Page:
FLORIDA AQUARIUM 701 Channelside Drive, Tampa
Tour: Penguins, Backstage Pass
What you get: If Hollywood has you convinced that all penguins come from the South Pole and love the cold, then check out the aquarium's eight African black-footed penguins: Sandy, Sunny, Cliff, Rocky, Pebbles, Shelly, Windy and Reef. Tours let guests touch the extremely social animals and watch them swim, splash and play in their kiddie pool. You get to watch them swallow fish whole and can peek inside their mouths, which have no teeth but a tongue with spikes to prevent slippery fish from sliding out.
Did you know? Only 60,000 to 70,000 of these penguins exist in the wild, and the breeding of them in captivity is strictly regulated. In early to mid summer, the penguins fatten up like bowling balls and molt. During those two weeks, the penguins do not eat and are antisocial, because they would be vulnerable to predators if in the wild. The aquarium suspends tours and the penguin promenades through the main exhibit area until the birds' feathers grow back.
Wow moments: The penguins are incredibly soft, and it's hard to believe they are covered in feathers, not fur. If you think it's cute watching a cat play with a toy, check out a penguin batting around a toothbrush.
Poop alert! Penguins poop every 15 to 20 minutes and can shoot it up to 4 feet, so it's not a bad idea to wear closed-toe shoes and clothes you don't mind getting wet or dirty.
Is it worth it? Absolutely. The tours actually help the penguins stay happy and well-adjusted, the aquarium says. They live in huge groups in the wild and love visitors' interaction.
Susan Thurston, Times staff writer
IT TAKES (FISH) GUTS
Tour: Shark Feeding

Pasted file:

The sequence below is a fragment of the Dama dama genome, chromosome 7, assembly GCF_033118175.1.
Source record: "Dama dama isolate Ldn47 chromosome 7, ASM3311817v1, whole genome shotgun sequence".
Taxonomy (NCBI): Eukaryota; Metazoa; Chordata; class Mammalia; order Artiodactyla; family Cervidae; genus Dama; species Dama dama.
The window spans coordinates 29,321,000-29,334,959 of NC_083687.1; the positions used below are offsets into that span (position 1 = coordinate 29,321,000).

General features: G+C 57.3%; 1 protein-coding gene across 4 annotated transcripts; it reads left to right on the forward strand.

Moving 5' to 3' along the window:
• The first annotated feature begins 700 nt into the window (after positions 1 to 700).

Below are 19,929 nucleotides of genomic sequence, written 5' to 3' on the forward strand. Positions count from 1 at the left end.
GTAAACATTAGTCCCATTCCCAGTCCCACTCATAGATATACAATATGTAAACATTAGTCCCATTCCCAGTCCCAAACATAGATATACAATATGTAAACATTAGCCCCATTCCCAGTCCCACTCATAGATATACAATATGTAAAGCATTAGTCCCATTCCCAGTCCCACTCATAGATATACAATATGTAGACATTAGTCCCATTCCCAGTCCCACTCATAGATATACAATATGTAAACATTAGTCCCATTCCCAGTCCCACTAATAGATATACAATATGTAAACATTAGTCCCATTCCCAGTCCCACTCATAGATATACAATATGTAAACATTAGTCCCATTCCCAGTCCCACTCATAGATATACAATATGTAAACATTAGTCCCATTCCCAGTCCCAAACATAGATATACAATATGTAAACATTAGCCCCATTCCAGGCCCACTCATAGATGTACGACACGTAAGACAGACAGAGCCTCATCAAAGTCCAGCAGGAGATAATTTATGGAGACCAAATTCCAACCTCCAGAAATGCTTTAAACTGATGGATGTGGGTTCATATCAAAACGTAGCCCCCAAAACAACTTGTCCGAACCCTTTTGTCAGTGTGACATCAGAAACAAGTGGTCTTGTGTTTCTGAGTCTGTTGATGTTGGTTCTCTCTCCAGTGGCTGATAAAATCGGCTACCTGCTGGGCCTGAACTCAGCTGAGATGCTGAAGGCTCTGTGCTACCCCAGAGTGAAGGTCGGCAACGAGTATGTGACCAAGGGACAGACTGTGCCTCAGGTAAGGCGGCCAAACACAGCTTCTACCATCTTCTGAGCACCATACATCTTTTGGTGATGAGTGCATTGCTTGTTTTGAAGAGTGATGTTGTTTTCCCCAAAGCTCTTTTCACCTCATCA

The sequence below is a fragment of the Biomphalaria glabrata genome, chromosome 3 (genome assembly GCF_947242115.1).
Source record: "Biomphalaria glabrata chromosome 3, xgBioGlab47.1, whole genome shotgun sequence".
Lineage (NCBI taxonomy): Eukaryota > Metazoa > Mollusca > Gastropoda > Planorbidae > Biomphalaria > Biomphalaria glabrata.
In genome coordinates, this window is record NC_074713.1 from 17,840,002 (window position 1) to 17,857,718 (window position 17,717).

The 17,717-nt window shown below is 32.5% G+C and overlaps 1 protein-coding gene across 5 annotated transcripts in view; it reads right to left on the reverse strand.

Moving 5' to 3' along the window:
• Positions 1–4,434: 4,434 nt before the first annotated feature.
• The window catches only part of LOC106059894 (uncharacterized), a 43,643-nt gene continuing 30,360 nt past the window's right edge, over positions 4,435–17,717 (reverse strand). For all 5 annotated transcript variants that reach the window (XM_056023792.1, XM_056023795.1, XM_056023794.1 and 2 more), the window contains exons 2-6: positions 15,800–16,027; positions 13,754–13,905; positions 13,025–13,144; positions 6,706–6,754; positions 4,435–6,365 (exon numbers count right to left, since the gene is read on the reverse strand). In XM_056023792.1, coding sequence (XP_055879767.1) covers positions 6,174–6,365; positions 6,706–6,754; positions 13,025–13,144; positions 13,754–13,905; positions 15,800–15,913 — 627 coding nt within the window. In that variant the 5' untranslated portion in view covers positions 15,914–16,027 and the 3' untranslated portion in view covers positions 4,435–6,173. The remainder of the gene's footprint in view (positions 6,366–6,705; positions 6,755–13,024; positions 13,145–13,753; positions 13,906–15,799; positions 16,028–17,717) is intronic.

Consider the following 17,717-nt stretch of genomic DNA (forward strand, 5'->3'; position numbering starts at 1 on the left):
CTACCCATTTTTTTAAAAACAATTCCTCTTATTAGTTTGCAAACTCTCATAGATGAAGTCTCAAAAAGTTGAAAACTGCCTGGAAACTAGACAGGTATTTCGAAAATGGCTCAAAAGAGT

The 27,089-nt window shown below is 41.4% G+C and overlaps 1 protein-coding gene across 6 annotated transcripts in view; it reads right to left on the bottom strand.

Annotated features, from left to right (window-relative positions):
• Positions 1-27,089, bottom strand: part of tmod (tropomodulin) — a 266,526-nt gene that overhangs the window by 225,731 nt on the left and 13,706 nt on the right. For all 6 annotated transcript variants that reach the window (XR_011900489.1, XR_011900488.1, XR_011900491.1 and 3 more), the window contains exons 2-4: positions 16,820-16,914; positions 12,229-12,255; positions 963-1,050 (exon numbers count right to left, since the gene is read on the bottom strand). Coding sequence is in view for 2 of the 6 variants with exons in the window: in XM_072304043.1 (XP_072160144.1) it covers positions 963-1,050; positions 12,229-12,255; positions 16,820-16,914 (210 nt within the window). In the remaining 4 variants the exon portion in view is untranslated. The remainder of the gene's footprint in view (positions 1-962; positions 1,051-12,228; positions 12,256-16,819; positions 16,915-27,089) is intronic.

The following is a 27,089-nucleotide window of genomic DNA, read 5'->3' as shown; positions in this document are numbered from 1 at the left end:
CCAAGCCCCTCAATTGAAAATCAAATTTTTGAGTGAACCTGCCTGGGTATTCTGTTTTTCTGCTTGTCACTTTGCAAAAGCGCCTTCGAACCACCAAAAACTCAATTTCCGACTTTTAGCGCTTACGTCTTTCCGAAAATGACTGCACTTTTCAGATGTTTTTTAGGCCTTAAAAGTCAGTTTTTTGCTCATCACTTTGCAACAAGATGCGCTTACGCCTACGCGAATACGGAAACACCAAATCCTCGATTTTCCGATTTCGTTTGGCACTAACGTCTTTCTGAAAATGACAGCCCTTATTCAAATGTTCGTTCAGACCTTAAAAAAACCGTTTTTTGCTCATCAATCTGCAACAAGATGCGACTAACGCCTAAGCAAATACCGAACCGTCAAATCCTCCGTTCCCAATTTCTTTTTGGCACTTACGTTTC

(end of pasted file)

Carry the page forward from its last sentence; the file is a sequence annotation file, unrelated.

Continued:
What you get: Learn the good, bad and gross of being a shark biologist by doing the work yourself. This behind-the-tanks tour lets visitors prepare the food and feed it to the aquarium's largest shark during their thrice-weekly feedings.
Gross! The tour starts in the commissary, where you strap on a plastic apron and gloves. The job? Inserting multivitamin pills into the innards of raw fish — not for anyone squeamish about fish guts. Don't forget to wipe the fish blood off the counter. From there, you head to the roof to feed the sharks (nurse, sand bar, zebra, blacktip and whitetip), as well as the huge sea turtle and stingray that live in the 93,000-gallon tank.
Did you know? Feeding sharks large pieces of fish with a metal pole takes patience and precision. You can't just throw in a bucket of chum and let them go at it. Sharks have to be in the right mood to feed.
Wow moments: The feeling of a 200-pound shark eating a fish off your grabber pole is pretty amazing. You can actually feel a little suction as the shark inhales the food in one bite. It's also exciting to see a shark come above the water, flashing its full set of teeth to grab the fish. Reminds you of the movie Jaws.
Tip: Wear sneakers or a closed-toe shoe with no heel. It can get hot outside by the tank, so lightweight, comfortable clothing is also recommended.
Is it worth it? There's a world of difference between seeing sharks from behind thick glass and feeding them at dinner time. Whether you're looking to learn more about these much-maligned creatures or just wanting an adrenaline rush, these tours are a sure bet.
Susan Thurston, Times staff writer
Editor's note: This article has been changed to reflect this correction: Duke Geek, pictured with penguins in today's Weekend, is 88. An incorrect age appeared in the section, which is printed in advance.